A few years ago I went to a re-enactment in Grant County of the 1812 Battle of Mississinewa between the Miami Indians and American forces.
The entire re-enactment was narrated by a man on a horse, posing as an English officer.
English military officers, the man explained, were gentlemen.
What is a gentleman? Well, if you got up that morning and made yourself a nice breakfast, you are not a gentleman. If you got out of bed in the morning and put your clothes on, you are not a gentleman, he said.
A gentleman was a man of a certain class, regarded as being superior. They had servants who did everything for them, from buttoning their shirts and putting their hats on their heads to serving them their meals.
The term gentleman is used a lot more loosely today. Just about anyone will be referred to by that courtesy title from time to time, whether it’s someone looking to buy a new suit or a guy in bib overalls at a fast-food restaurant cursing and yelling that his order was messed up.
That’s the way retailers are. Employees are instructed to strain to be polite to the most outrageous customers.
Still, sometimes people can go overboard in using the term. Call it a pet peeve of mine.
An example of going overboard is when a guy walks into a convenience store, sticks a gun in the clerk’s face and grabs a fistful of bills from the register and runs away. I’ve seen official descriptions of such incidents in which police have said that the gentleman then fled in one direction or another.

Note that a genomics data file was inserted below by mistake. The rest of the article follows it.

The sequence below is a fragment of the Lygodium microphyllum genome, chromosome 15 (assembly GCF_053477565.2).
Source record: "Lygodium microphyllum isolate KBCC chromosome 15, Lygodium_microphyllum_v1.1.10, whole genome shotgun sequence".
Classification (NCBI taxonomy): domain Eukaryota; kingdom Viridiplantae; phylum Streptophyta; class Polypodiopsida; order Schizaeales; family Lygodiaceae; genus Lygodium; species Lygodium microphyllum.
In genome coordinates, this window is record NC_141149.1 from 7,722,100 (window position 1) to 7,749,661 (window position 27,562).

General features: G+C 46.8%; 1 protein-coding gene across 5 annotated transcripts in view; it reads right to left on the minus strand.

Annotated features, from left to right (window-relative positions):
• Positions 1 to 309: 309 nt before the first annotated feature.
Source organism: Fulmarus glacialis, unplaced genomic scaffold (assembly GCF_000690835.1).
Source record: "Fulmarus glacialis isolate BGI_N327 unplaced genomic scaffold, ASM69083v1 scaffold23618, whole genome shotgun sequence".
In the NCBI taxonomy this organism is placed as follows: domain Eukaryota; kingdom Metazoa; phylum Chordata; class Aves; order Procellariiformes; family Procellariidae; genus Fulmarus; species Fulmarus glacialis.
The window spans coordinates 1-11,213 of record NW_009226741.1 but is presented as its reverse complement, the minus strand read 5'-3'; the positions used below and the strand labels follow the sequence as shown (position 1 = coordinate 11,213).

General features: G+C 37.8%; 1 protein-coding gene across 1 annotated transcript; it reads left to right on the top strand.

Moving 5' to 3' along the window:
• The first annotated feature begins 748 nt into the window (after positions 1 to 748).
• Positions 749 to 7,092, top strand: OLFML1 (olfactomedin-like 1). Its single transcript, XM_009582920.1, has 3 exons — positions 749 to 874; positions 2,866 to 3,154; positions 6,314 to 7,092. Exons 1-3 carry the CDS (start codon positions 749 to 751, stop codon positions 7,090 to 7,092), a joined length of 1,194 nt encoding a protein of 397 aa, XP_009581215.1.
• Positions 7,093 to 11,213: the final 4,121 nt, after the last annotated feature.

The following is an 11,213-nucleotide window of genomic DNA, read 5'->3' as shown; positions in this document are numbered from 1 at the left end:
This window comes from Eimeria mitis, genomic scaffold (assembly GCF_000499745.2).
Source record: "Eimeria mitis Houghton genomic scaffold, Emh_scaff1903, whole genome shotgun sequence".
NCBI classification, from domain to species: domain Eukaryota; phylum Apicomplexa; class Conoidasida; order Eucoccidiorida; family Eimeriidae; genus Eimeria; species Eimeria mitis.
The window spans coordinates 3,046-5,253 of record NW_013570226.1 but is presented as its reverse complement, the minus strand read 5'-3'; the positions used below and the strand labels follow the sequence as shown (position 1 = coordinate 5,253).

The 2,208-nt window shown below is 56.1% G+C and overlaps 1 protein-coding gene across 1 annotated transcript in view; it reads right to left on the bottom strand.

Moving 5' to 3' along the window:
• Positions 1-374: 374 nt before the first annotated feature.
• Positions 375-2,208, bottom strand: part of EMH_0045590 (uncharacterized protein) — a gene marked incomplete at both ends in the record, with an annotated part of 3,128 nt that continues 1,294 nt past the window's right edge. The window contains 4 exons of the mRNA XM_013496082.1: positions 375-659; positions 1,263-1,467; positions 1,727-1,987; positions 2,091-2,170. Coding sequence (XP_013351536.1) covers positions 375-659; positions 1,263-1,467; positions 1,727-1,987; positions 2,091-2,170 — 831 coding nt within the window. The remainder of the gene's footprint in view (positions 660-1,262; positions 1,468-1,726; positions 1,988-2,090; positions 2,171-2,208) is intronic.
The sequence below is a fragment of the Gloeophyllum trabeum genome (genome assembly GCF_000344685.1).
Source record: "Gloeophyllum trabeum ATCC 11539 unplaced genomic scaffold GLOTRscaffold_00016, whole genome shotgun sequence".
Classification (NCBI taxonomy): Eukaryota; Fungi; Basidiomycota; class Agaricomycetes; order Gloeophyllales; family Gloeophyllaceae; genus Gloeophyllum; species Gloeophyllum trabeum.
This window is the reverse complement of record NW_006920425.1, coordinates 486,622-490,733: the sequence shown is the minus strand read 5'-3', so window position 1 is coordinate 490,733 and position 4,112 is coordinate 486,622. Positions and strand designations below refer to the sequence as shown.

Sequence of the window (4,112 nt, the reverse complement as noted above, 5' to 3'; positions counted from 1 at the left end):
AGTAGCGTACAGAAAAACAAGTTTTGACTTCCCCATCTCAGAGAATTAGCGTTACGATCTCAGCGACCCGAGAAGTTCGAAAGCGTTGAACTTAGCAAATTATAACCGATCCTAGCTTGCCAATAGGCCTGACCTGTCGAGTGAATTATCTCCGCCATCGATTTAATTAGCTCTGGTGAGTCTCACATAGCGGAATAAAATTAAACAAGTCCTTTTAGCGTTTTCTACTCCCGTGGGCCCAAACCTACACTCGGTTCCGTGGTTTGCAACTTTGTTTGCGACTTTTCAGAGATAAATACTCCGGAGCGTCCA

There have been newscasts about a crime that has been committed, usually an assault or robbery, and the crooks have been described as gentlemen.
A few days ago, when police were running all over town trying to track down a man who gunned a woman down on Reed Street in front of plenty of witnesses, I heard one newscast that noted that the gentleman had holed up in a house of Holton Avenue and was holding hostages.
What is this obsession with the term gentleman?
In the news business, if Joe Blow is charged with robbery, we are careful not to call him a robber. We’ll refer to him as a suspect or say that police allege that he robbed someone.
But if an unknown person robs a store, we don’t say that an alleged robber held up someone because a real, live, unknown crook did it. Still, I’ve seen lots of news reports about unknown people allegedly robbing stores, but I can overlook that.
But this term gentleman, I can’t overlook that. Gentlemen don’t rob stores and pistol whip people. They don’t gun people down over what often proves to be petty spats. Those things are the works of crooks, thugs and killers, and we ought to call them that, or at least quit calling them gentlemen.